Marchiafava-Bignami disease is a rare affliction characterized by primary degeneration of the corpus callosum associated with chronic consumption of ethanol. The disease may occasionally occur in patients who are not alcoholics but are chronically malnourished. A complex deficiency of group B vitamins is the main etiopathogenic hypothesis, and many patients improve after the administration of these compounds. However, a good response is not always observed. The definitive diagnosis of Marchiafava-Bignami disease can be problematic and is based on features of neuroimaging studies, especially magnetic resonance imaging. Its treatment is still controversial and shows variable results. Because nutritional factors are implicated, as in Wernicke's encephalopathy, some authors claim that replacement of B vitamins is beneficial. The present article is a case report of a severe acute form of Marchiafava-Bignami disease in an alcohol-dependent male patient who improved after the administration of parenteral B vitamins. As a consequence of his neurological and immunologic conditions, he developed multiple pulmonary infections and had a protracted course in the intensive care unit. He eventually died of sepsis associated with an uncommon fungus, Rhodotorula mucilaginosa. The present article reports the clinical and neuroimaging data from this patient and contains a review of Marchiafava-Bignami disease and Rhodotorula infections in the intensive care unit.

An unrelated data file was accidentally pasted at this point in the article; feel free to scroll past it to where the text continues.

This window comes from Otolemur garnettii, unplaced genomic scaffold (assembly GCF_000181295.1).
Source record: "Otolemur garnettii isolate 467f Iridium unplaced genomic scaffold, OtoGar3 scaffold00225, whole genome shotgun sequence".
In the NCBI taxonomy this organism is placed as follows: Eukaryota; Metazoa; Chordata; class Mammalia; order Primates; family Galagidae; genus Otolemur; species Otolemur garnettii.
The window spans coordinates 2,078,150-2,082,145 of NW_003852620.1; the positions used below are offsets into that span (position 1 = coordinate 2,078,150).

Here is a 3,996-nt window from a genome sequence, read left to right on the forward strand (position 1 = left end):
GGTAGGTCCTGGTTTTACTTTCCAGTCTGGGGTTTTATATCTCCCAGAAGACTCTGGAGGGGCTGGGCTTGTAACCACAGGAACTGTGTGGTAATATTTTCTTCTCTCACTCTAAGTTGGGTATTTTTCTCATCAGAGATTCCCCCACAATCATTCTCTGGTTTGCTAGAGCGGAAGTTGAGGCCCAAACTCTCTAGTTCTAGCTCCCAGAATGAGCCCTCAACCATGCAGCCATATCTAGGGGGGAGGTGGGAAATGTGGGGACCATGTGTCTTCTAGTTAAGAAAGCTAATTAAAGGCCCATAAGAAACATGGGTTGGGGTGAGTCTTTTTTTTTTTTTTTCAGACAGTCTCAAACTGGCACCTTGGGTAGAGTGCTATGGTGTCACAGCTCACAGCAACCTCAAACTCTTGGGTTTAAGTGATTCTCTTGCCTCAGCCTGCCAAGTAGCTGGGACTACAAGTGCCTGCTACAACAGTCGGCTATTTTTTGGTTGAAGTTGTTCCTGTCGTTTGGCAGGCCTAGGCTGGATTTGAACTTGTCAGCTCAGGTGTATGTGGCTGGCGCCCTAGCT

Issn0103-507X (Print) 1982-4335 (Electronic)
JournaltitleRevista Brasileira de Terapia Intensiva